Last Updated: Friday, 19 September 2014, 13:55 GMT

Turkmenistan's Costly Independence Party

Publisher Institute for War and Peace Reporting
Publication Date 31 January 2011
Cite as Institute for War and Peace Reporting, Turkmenistan's Costly Independence Party, 31 January 2011, available at: http://www.refworld.org/docid/4d4ba4df1e.html [accessed 20 September 2014]
DisclaimerThis is not a UNHCR publication. UNHCR is not responsible for, nor does it necessarily endorse, its content. Any views expressed are solely those of the author or publisher and do not necessarily reflect those of UNHCR, the United Nations or its Member States.

The Turkmen authorities have set aside funding for celebrations this year marking two decades of independence from the Soviet Union, but people in the Central Asian state still fear they will have to pay for the events out of their own pockets.

In January, President Gurbanguly Berdymuhammedov instructed the central bank to allocate 1.2 million US dollars to fund the cost of the events, which will peak in October. Each of Turkmenistan's five regions will get an equal amount.

Despite the allocation of funding, many people in Turkmenistan believe they will be required to make more of the "voluntary" contributions that are customarily exacted to pay for public events.

"The independence anniversary will be held at the people's expense," a media-watcher in Balkan province in western Turkmenistan said.

Independent Turkmenistan's first leader Saparmurat Niazov, who died in 2006, regularly staged set-piece public events involving colourful performances and crowds of banner-waving happy citizens. He left a legacy of some 30 dates on the calendar celebrating Turkmen horses, melons, carpets and so on. These are paid with contributions from public-sector institutions, either as lump sums or deductions from staff wages.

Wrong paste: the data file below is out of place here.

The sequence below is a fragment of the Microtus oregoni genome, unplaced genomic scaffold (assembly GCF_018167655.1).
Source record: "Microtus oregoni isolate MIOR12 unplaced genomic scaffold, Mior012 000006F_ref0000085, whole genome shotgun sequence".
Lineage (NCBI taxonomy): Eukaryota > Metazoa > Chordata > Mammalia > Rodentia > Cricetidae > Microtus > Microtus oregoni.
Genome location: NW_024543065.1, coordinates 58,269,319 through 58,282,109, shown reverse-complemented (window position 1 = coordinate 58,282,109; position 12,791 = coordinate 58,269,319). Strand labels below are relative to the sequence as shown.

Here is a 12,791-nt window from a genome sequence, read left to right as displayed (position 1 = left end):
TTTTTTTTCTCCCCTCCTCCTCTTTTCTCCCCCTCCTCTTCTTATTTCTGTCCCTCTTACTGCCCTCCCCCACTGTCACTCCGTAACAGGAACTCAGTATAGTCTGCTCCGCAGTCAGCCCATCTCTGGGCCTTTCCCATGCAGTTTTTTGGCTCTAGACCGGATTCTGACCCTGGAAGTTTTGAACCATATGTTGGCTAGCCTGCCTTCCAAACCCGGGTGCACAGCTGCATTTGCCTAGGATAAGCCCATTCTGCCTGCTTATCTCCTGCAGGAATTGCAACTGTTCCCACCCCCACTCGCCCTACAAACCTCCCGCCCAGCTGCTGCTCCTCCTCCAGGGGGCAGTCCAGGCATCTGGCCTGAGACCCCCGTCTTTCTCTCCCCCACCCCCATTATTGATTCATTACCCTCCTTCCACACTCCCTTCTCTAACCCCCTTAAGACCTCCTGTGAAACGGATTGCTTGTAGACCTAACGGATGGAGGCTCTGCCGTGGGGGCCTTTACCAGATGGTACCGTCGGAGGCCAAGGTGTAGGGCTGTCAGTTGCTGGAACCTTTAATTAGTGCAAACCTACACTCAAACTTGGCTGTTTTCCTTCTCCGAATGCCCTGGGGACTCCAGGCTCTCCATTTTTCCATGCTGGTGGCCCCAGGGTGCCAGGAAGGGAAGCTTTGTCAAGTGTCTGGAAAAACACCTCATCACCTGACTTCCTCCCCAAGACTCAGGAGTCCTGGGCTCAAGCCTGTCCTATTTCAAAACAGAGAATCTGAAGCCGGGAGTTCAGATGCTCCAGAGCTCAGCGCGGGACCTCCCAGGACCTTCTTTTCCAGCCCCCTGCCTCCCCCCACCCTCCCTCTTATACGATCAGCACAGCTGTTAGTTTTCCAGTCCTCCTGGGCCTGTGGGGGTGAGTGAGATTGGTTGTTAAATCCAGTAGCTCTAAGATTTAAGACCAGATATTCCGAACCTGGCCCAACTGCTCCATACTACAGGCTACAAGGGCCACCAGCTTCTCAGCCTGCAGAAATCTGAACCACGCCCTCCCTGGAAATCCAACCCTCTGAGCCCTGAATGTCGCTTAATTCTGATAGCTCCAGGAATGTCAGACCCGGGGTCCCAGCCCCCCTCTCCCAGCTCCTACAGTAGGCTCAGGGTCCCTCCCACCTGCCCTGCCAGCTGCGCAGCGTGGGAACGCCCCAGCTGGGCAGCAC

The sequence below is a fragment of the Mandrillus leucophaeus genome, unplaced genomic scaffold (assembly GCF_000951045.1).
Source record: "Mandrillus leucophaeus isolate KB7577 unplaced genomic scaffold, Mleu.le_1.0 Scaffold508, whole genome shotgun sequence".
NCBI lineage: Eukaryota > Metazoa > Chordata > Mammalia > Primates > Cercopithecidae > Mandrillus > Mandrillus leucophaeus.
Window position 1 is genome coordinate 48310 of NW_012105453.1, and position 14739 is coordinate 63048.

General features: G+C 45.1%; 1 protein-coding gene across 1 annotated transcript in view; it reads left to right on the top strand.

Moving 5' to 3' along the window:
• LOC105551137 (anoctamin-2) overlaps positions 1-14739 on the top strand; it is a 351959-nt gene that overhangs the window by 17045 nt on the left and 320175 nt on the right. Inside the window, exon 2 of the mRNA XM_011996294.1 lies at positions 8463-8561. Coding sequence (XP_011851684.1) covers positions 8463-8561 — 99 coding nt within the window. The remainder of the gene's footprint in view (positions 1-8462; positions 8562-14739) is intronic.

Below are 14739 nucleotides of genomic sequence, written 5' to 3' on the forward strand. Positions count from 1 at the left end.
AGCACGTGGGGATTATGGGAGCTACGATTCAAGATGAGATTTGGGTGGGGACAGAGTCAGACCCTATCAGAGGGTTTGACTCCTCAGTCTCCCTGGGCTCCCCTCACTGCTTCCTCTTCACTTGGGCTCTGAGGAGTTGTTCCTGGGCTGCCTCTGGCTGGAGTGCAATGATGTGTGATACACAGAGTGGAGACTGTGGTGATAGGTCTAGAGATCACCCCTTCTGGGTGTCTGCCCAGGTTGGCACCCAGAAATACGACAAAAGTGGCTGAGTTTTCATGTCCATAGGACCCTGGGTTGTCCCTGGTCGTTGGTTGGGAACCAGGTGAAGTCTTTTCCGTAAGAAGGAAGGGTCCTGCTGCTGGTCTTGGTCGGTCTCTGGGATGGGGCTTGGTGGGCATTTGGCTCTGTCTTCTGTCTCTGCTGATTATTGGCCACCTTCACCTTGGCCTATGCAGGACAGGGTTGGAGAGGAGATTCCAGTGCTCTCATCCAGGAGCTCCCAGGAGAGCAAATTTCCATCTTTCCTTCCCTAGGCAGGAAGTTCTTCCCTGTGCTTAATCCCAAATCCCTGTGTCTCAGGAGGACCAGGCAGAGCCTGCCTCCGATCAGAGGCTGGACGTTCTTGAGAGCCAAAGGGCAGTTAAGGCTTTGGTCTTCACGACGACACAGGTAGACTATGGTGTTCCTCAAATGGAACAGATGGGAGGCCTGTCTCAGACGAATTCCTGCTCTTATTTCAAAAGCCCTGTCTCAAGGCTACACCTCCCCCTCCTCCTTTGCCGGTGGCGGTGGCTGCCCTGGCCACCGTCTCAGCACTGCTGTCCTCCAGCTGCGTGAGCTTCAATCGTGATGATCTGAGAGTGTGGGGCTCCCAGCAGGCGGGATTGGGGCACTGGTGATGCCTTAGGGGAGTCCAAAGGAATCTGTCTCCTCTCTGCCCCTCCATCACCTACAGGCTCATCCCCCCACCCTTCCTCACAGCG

One local analyst calculates that the average public servant hands over the equivalent of one month's salary – about 200 dollars – in such contributions over the course of a year.

A rug weaver at a state-run carpet factory in the east of Turkmenistan admitted that she hated "her" holiday, Carpet Day, as she had to hand over so much cash to pay for official festivities.

"Guests and officials sit on soft carpets in yurts, celebrating and eating and drinking on our hard-earned money, while we dress up and pretend to be the happy hosts," she said.

A print house employee in the eastern town of Turkmenabat complained that he had to fork out money to pay for Turkmen flags ahead of Press Day in February.

"The flags always tear in the wind, fade in the sun, and wear out during the endless celebrations," he said. "So they take money from us to buy new ones."

A commentator in Bairamali in the southeast said coerced contributions were becoming increasingly common. Whereas before, they were paid by institutions or out of the wages of those workers whose national holiday was being marked, now the fundraising was more general. Last May, for example, a meeting of elders from around Turkmenistan was held in the northern Dashoguz region, and all local teachers, doctors and other state and private-sector organisations had to pay between 20 and 30 manats – up to 11 dollars – to pay for it.

Those who refuse to contribute are liable to find themselves in trouble.

"Everybody keeps quiet, as they know that refusing to contribute to the festivities fund, or showing that they are unhappy about it, will lead to them being persecuted or even dismissed," an Ashgabat-based lawyer said.

This article was produced as part of IWPR's News Briefing Central Asia output, funded by the National Endowment for Democracy.


Copyright notice: © Institute for War & Peace Reporting

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